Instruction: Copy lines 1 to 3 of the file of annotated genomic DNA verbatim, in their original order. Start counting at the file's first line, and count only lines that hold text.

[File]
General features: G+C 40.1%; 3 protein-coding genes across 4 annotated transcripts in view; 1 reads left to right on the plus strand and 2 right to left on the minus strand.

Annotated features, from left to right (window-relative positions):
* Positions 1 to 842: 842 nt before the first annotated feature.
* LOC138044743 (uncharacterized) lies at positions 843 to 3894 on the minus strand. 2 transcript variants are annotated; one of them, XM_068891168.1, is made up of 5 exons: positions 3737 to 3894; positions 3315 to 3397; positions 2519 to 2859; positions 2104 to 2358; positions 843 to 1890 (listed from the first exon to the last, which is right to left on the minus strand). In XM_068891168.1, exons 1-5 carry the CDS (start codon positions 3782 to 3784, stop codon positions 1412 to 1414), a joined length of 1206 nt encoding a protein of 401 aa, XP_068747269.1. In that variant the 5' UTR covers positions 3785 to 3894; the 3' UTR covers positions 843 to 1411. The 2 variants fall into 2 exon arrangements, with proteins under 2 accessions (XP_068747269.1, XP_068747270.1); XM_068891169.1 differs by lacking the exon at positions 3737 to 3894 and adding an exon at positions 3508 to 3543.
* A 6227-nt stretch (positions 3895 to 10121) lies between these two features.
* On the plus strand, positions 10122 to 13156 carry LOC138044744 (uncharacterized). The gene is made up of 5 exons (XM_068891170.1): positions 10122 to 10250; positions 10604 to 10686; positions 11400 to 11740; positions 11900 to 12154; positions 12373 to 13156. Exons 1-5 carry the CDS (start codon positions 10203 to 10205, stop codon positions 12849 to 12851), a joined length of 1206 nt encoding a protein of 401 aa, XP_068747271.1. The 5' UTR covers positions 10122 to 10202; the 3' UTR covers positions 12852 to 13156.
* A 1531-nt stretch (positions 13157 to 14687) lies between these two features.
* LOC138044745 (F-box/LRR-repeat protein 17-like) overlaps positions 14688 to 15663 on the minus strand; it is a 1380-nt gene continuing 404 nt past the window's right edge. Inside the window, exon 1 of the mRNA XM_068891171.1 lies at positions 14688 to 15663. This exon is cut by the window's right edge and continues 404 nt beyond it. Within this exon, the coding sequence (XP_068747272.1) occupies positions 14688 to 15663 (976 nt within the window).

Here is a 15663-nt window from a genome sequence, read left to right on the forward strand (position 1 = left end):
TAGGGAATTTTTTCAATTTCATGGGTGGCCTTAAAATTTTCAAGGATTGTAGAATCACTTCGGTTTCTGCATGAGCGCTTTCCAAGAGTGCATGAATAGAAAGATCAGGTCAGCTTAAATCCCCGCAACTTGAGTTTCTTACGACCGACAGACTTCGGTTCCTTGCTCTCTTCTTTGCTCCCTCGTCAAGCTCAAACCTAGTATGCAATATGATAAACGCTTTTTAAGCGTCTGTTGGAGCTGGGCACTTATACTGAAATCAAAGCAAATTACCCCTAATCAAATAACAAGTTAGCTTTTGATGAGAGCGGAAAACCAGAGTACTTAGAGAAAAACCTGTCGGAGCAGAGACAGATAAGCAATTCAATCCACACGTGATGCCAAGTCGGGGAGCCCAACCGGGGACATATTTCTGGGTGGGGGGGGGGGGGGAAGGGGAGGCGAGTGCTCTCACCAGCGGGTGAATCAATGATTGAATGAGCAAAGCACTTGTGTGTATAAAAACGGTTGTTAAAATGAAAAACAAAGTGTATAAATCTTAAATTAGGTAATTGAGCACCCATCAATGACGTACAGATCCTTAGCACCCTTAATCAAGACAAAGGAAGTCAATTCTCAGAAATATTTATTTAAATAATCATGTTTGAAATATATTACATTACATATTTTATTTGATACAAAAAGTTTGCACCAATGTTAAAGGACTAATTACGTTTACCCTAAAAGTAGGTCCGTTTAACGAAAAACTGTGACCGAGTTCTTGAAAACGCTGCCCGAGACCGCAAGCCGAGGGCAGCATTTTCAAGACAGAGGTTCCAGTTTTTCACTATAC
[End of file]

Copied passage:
General features: G+C 40.1%; 3 protein-coding genes across 4 annotated transcripts in view; 1 reads left to right on the plus strand and 2 right to left on the minus strand.

Annotated features, from left to right (window-relative positions):
* Positions 1 to 842: 842 nt before the first annotated feature.